IBM to acquire Red Hat for $34 billion in largest open source acquisition
In an unexpected turn of the events IBM announced it will acquire Red Hat to empower its cloud portfolio. The announcement immediately stirred up different reactions among Open Source supporters, Red Hatters and people in the industry.
Big Blue eats Red Hat: will “Purple hat” be a thing?
The century-old IBM colossus is famous for its legacy in the computer industry: IBM is synonym with hardware it is deemed by many incapable of renewing its legacy. Red Hat on the other hand is the Open Source champion, a company behind and contributing to many Open Source projects such as Linux, GNOME, Fedora/CentOS, but it has recently missed its quarter forecast.
IBM agreed to pay 190$ per share against the current value (~115$). Although there were rumors in the early 2000s that Oracle, Microsoft and even IBM would acquire Red Hat, nothing happened. Today the scenario has changed and IBM is willing to buy Red Hat for a precise reason, it is almost forced to. (More in the next section…)
Although the acquisition has been announced, it isn’t yet set in stone and it is expected to be concluded in half 2019. Were the acquisition to go well, many questions would arise: What will the new Red Hat look like? What will happen to Red Hat Open Source commitment? Will Red Hat keep its current philosophy and be able to stay an Open Source champion? Let’s try to give an answer to these questions, but before that let’s take a look at another question: Why would IBM buy Red Hat?
The birth of a cloud giant: IBM to become #1 Hybrid Cloud provider
IBM has historically been a hardware manufacturer, over the years it has tried to transition to a software company with scarce success. When you name IBM the first thing that comes to mind is the word mainframe, or maybe Lotus Notes, you wouldn’t bet it has a cloud product: Bluemix. Bluemix never gained momentum and has never really been a competitor to AWS, Azure or Google Cloud. With this urgent need to renew itself and be reborn as a software-oriented company, IBM had to step in the cloud scene somehow and that is why IBM decided to acquire Red Hat.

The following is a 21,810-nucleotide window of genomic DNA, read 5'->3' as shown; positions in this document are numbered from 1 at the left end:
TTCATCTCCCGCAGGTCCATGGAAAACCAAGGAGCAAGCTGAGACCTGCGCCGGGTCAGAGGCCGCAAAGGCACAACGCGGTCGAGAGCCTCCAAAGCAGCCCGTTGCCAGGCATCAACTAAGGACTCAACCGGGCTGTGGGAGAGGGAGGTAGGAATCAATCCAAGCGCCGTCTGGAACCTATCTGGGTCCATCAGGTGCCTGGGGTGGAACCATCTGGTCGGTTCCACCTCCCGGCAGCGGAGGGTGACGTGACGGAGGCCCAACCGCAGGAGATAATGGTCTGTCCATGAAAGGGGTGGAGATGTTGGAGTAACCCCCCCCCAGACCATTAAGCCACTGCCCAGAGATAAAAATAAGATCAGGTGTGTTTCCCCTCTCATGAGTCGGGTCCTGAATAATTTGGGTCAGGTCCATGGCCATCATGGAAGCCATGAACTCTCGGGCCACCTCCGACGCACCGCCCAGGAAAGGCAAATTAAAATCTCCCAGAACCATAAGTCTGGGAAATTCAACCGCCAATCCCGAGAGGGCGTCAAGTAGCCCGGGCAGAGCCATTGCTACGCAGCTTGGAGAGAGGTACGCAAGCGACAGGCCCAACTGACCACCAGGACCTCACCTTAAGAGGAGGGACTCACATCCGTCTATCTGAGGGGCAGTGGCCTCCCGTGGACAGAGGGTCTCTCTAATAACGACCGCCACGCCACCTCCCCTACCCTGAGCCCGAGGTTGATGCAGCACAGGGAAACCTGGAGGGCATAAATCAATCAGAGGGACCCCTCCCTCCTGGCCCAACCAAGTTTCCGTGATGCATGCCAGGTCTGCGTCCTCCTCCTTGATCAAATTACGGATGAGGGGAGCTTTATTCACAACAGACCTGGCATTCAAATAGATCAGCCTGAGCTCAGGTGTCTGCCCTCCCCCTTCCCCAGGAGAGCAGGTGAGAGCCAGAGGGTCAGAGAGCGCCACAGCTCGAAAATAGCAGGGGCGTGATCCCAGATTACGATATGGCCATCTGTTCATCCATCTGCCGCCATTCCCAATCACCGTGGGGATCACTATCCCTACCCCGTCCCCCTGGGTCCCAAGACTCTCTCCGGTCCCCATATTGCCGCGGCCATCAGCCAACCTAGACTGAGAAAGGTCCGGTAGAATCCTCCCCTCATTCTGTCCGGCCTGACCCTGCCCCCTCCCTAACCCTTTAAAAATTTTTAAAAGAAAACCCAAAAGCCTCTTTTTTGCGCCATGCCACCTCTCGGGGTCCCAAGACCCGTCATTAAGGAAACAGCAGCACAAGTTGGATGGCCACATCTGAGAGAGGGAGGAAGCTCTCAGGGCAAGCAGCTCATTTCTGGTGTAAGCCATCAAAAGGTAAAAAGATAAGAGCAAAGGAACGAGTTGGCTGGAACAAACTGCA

Red Hat has a solid position in the cloud market and it is one of the best brands when it comes to cloud computing. With its diversified portfolio ranging from IaaS to MBaaS, Red Hat is one the most successful innovators in the field.
- Red Hat pushed OpenStack, the open-source IaaS cloud. Its contribution to the project has been significant during the years (statistics here) and Red Hat OpenStack Platform (RHOSP) has a solid foothold in the telco industry.
- Red Hat created OpenShift, a Kubenertes-based distribution that takes the whole Kubernetes ecosystem to a whole new level. OpenShift is an open source PaaS solution and it is by many considered one of the most mature platform of its kind.
- CloudForms/ManageIQ is not as known as OpenStack or OpenShift, but it is a great cloud automation tool. Red Hat CloudForms enables companies to unlock the true power behind hybrid cloud and avoid vendor lock-in. CloudFroms is a unified tool to manage both on-premise virtualization hosts and cloud instances. CloudForms also provides tools to automatize cloud operations by using catalogs, alarms and overall pushing towards a DevOps approach.